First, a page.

Slow Motion – but still productive

Took another day off work today – and worked from home.  Or at least partially worked.   Had a bad cold.   Since the cold took me out of operations – I did end up thinking about more ‘strategy’ stuff.

First, the corporate structure is nearly finished – 10PM call today to discuss the US side of things with US CPA/legal team – and then I have a clear definition of what I need.   Seems little crazy as I’m looking to open up 7-8 new entities – so I know its going to be a bit busy on the logistic side – but – the focus needs to remain on the cost savings those structures can offer – and I guess the sooner they are up and working the better.

 

Incidentally a good friend of mine, a very good friend – reach out out to, for help in setting up a Chinese operations in China for his Canadian business.   First, its funny, because we haven’t talked in about a year or so, and yet, we have one of those really nice deep relationships that doesn’t require maintenance as such, but we still know we care for each other.   So, touchy feely stuff aside, I realized how FAR into the Chinese game I am and how much value I could bring to someone.

 

Just through a chat session, right away I identified some basic hurdles for someone trying to get a foot print into Chine:

 

1. You really need to be in China for at least 5 years to know the systems

2. You better have experience in setting up international structures to position the Chinese Company for profit

3. You better have SOP, HR infrastructure in place to be able to bring in Expat management and Chinese work force

4. You better have someone you 100% trust on the ground in China – otherwise you are 100% guaranteed to get screwed.

5. The volume of sales needs to be AT minimum $2-4MM to make a Chinese operation worth while – otherwise the complexities of running a foreign operation become very difficult.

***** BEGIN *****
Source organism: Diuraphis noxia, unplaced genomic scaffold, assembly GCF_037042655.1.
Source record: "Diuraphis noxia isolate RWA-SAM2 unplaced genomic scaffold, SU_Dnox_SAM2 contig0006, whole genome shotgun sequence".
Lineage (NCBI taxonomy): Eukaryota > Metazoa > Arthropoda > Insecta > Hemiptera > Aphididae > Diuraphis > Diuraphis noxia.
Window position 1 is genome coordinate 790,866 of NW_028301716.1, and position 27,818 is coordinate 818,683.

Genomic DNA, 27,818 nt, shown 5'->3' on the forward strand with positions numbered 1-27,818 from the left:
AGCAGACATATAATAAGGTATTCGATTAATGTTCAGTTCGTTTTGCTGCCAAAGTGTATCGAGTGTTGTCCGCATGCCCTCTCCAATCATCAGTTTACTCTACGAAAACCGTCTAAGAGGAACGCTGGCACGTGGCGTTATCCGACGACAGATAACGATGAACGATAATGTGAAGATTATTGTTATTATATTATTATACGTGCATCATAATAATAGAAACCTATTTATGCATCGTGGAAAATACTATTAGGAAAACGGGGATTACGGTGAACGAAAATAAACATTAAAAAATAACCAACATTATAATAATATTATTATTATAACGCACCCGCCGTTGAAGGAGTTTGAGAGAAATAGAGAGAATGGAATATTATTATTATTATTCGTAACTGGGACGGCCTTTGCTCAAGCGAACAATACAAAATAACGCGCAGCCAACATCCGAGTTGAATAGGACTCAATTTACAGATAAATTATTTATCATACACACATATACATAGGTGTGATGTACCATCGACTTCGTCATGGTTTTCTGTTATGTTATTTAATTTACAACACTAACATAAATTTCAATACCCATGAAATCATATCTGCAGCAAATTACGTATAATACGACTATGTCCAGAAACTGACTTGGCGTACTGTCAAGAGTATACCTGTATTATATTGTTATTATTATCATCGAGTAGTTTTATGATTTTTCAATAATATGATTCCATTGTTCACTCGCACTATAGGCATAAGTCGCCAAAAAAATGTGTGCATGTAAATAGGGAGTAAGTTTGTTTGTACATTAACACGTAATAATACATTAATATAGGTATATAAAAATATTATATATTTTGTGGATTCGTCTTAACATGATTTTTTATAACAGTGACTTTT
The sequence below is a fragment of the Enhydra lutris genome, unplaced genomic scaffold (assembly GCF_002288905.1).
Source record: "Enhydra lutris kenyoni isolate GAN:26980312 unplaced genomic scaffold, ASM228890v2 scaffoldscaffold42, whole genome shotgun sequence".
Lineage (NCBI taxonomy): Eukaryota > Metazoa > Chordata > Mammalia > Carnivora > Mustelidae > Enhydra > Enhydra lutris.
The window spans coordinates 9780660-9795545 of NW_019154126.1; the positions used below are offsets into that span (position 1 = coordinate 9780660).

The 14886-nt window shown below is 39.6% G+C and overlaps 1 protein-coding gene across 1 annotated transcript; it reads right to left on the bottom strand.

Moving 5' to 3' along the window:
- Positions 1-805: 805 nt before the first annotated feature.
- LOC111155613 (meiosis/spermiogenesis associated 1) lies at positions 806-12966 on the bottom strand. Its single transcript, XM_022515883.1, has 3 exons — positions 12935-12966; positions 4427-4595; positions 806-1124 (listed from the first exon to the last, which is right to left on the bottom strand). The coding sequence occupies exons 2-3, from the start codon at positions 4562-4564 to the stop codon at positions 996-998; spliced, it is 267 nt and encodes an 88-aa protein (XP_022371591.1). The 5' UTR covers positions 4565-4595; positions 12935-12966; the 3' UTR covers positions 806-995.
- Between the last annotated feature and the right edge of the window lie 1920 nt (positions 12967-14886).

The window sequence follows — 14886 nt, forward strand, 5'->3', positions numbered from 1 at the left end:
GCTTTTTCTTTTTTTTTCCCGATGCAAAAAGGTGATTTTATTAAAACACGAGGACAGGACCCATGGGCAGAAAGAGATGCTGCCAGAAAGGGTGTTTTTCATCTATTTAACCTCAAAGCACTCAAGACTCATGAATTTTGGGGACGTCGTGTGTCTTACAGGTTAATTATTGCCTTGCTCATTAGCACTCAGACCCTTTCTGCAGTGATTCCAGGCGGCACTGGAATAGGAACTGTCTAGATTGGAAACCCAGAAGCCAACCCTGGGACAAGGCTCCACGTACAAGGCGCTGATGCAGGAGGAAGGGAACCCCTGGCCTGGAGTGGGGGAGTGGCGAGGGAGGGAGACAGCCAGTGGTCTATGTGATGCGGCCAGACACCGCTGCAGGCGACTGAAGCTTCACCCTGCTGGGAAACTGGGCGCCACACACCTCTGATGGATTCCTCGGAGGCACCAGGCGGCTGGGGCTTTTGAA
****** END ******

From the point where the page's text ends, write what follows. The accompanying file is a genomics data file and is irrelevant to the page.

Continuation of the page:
Having though of the above (and the above is just cursory) – I can see how I could help a smaller business come into China, and be up and running in 6 months.  This would be from start to finish ie.  corp formation, hiring, office, training, on-the-ground logistics, control systems, IT systems, etc, etc.   The million little details that had gone into building pearlsonly – I could now duplicate for someone in 6 months – yes, 6 months – BUT it took me 6 years to learn.   And when I mean 6 months, it means that I could give someone a very steady, stable operations with worry free management, optimal financial position.

 

I look at how much someone would need to pay to do this on their own and the amount is staggering.  First, you would need to hire one of the big 5 to help understand tax structure.  Then you would need to find agents to setup and open up the entities.  From there, you need on the ground team for ground work.    The time to do just the above without someone that has done it, I would say would take at least 1 year – would cost probably $500K,  and at the end of 1 year – would not be up and running – BUT would be JUST ready to run.

Just a day ago, I wrote how I need to stay focused and here comes this kind of ‘fun’ side challenge – so my brain does go to it a bit – and starts to think how I could help my buddy.   The play, for me, would definitely not be about money, but rather about the challenge of the launch.  I think the money would easily follow BUT the money doesn’t excite me in this case – the fun of getting something off the ground in 6 months would be pure joy.

Very simple idea for me is this – for the new entity, bring in a high level expat that is capable of executing.   The Expat takes on the CEO role of the Chinese entity, while I position myself as the board member.     Through my guidance and leadership, the CEO does not have to have a high level of CN experience, but through working with my systems he becomes the executive wing.    In this case, a CEO can be someone without any CEO experience, to save costs, but someone that can handle projects, project execution and schedules.   The rest of the ‘difficult stuff’ would come from my experience and knowledge.   This would help minimize impact on myself and minimize my time commitment.  The nice thing for the person assuming the CEO role would be the tremendous amount of experience they would gain in doing this.   A real  win-win for everyone.  Gotta love that!

Cost to launch using my method above would require about $200K for the first year – 6 months being non-productive – and 2nd 6 months beginning to generate revenue – with the goal of the CN side being profitable at end of year 1, with payback  of all invested capital by year 2.   This is without doing any spreadsheets – just very, very rough off the top of my head numbers.

 

The great thing is that I have access to people that run body shops in China already – and knowing how their business works and what makes them do well – is a huge asset.    If the Sales in west can generate the demand,  operationally, I’m 100% sure the Chinese Operations will be able to pick up the volume and deliver.